“I see myself as a nice, sweet, caring, loving black man,” Kiki said. “Five years ago, I didn’t see myself as this. I saw myself as this timid little scared little thing, running around the streets of San Diego, thinking that he knew everything. And now I see myself as being this — if someone needs something, knowing you or not knowing you, I would give it to you. I would have never done it before. And what changed me was that I looked around and I saw where I was — in debt and then out of debt, and when I needed things, there was no one ever to give it to me, no one to help me. And I had to stop asking my family because I had to be a man and take care of my responsibilities. When I came out of that on my own, I decided that if someone ever needed me, I would be there for them because I would want the same thing for me if it ever happened to me again. And it was actually coming here and working as a drag queen that brought that about. Lips brought me out of the basement of owing money to everyone to actually putting away $100 and $200 every two weeks and to where I could be comfortable and take care of my son properly. When I saw that I could do that, then it was like I wanted my son to learn the values of life and help his brother too, who might not even be his brother but who might just be someone who needed something, that my son should be there to give it to that person, whether they’re black, green, yellow, purple, whether you like them or hate them, you should always be there for the rest of these men and women on this earth. See what I mean? Because everybody needs sympathy.
“All that has to do with when I got comfortable working here, it’s all tied together. Because when I first started working here, I didn’t think any of these people were like me, because I came in here and I had makeup on my face and I looked like a man. Then Gigi started working with me, helping me with my makeup, and the others started coming around saying, ‘How you doing?’ and as time went along they started asking me to do things with them, and that’s when everything started changing. They would say, ‘Let’s go out and do something — you want to go out and do something?’ And oh my God, they actually liked me. And I was wondering, why do I need them to like me in order to feel comfortable? And that was one of my human traits that I let take over when I shouldn’t have to worry about anyone liking me or wondering what I’m doing with my life or who I was going home with. Instead I should be thinking about what makes me happy, just like everybody else, and not be worrying — Oh my God, these people don’t like me, I’m in here just one day a week, they don’t know me, they don’t know me.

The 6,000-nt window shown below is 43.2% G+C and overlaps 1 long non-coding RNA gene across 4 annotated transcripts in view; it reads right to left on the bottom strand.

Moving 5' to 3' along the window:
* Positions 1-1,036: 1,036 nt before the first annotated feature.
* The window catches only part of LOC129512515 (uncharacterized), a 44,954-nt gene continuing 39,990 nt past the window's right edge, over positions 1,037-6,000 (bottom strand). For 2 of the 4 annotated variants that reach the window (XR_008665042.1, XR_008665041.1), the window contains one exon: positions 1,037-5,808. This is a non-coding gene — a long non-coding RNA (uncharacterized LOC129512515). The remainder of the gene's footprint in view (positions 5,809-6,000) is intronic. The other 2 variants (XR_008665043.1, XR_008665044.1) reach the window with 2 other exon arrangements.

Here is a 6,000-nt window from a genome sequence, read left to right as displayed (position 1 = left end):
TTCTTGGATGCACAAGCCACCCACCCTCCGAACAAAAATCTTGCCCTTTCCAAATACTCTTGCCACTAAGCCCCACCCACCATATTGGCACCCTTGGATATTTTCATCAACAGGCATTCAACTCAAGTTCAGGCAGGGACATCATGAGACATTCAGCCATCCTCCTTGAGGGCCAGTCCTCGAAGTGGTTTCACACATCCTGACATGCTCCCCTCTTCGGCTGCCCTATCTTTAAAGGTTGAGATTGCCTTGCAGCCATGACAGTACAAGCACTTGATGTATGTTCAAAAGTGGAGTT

“And then, boom, I changed, I just busted out. And it was overnight because that next day, I came in here and everyone is like who in the hell are you? I came in smiling and bouncing around. You see, at the beginning, I was walking around like a little angry little sob. I was wound up so tight that no one liked me, no one liked me, and now I find it amazing, people come here asking for me to be their waitress for their table. It’s funny, isn’t it? It shocks me every time I sit back and tell someone about it. When my mother asked me what made me do this, I broke it to her from beginning to end, she’s like this — You had been through some hell and no one even knows it.
“And you know what else is funny about this? I tell people when they come in here, a good 20 percent of that story and they will look at me and go, you are amazing, and I still don’t see it like that. I see it as being a person that learned from A to B, and before he could get to C, he made a decision and changed it all, so he didn’t need the rest of the alphabet. I was trying to climb that hill, but I was tied on the safety line. Then I cut the safety line. That made it a lot easier. You see, people can’t judge each other from the outside. You have to get to know your shit — get to know your fellow man and take life for what it is. Life is too short to play around with these games.”
It was for me an amazing story — that self-discovery had come about not by being who one was, but by being who one wasn’t. In addition, that while Kiki seemed the most dramatic case, it was something I also found in most of the others, that pretending to be women had given them more freedom to be men, to be human beings. It seemed an enviable condition.
While Kiki is very clear about her sexuality while performing (“That’s me onstage. That’s the man me onstage, dressed up like a woman”) and doesn’t do drag outside of Lips (“You not paying me, I ain’t going”), the fourth drag queen I talked to, Gina Roberts, occasionally considers what it would be like to have “the operation” and become a transsexual. She is also active in the greater drag-queen world in San Diego.
Gina Roberts is the one Asian working at Lips, having come to the States from the Philippines in 1983. Small and lovely (she wears a size 4 dress), her makeup is far more subtle than the other drag queens at the restaurant and her delicate features make it easy for her to pass as a woman. But in daylight, she told me, it was very easy to tell. (“It’s the muscle and the way I carry myself: too much, too wild.”) Although 27, she looks 20. Gina has been at Lips since just after it opened and began doing drag seriously about a year and a half before that. Her first experience with drag, however, had been a year earlier when she had dressed in drag for a Halloween party. The problem was that even with the makeup, she could still see herself, as she expressed it.